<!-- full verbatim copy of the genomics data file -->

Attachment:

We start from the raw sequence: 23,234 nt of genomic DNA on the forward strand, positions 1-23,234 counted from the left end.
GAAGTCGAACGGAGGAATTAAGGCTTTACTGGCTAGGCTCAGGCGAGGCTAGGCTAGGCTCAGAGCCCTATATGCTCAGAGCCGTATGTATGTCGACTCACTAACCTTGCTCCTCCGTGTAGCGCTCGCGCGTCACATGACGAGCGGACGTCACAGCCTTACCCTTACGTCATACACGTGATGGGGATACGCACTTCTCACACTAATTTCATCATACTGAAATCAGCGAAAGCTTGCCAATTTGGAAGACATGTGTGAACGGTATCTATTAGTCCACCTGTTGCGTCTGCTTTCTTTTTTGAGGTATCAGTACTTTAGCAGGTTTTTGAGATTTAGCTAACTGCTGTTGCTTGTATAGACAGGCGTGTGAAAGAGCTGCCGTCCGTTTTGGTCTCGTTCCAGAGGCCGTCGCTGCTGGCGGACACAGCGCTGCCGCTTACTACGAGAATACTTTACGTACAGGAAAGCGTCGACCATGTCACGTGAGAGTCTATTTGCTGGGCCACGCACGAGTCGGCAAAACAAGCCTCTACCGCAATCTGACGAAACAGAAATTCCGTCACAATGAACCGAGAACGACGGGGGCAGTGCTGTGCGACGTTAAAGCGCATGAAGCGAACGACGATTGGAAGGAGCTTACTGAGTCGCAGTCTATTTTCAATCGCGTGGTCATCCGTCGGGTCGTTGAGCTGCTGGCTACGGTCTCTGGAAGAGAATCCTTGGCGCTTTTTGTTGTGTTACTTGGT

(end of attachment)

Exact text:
We start from the raw sequence: 23,234 nt of genomic DNA on the forward strand, positions 1-23,234 counted from the left end.
GAAGTCGAACGGAGGAATTAAGGCTTTACTGGCTAGGCTCAGGCGAGGCTAGGCTAGGCTCAGAGCCCTATATGCTCAGAGCCGTATGTATGTCGACTCACTAACCTTGCTCCTCCGTGTAGCGCTCGCGCGTCACATGACGAGCGGACGTCACAGCCTTACCCTTACGTCATACACGTGATGGGGATACGCACTTCTCACACTAATTTCATCATACTGAAATCAGCGAAAGCTTGCCAATTTGGAAGACATGTGTGAACGGTATCTATTAGTCCACCTGTTGCGTCTGCTTTCTTTTTTGAGGTATCAGTACTTTAGCAGGTTTTTGAGATTTAGCTAACTGCTGTTGCTTGTATAGACAGGCGTGTGAAAGAGCTGCCGTCCGTTTTGGTCTCGTTCCAGAGGCCGTCGCTGCTGGCGGACACAGCGCTGCCGCTTACTACGAGAATACTTTACGTACAGGAAAGCGTCGACCATGTCACGTGAGAGTCTATTTGCTGGGCCACGCACGAGTCGGCAAAACAAGCCTCTACCGCAATCTGACGAAACAGAAATTCCGTCACAATGAACCGAGAACGACGGGGGCAGTGCTGTGCGACGTTAAAGCGCATGAAGCGAACGACGATTGGAAGGAGCTTACTGAGTCGCAGTCTATTTTCAATCGCGTGGTCATCCGTCGGGTCGTTGAGCTGCTGGCTACGGTCTCTGGAAGAGAATCCTTGGCGCTTTTTGTTGTGTTACTTGGT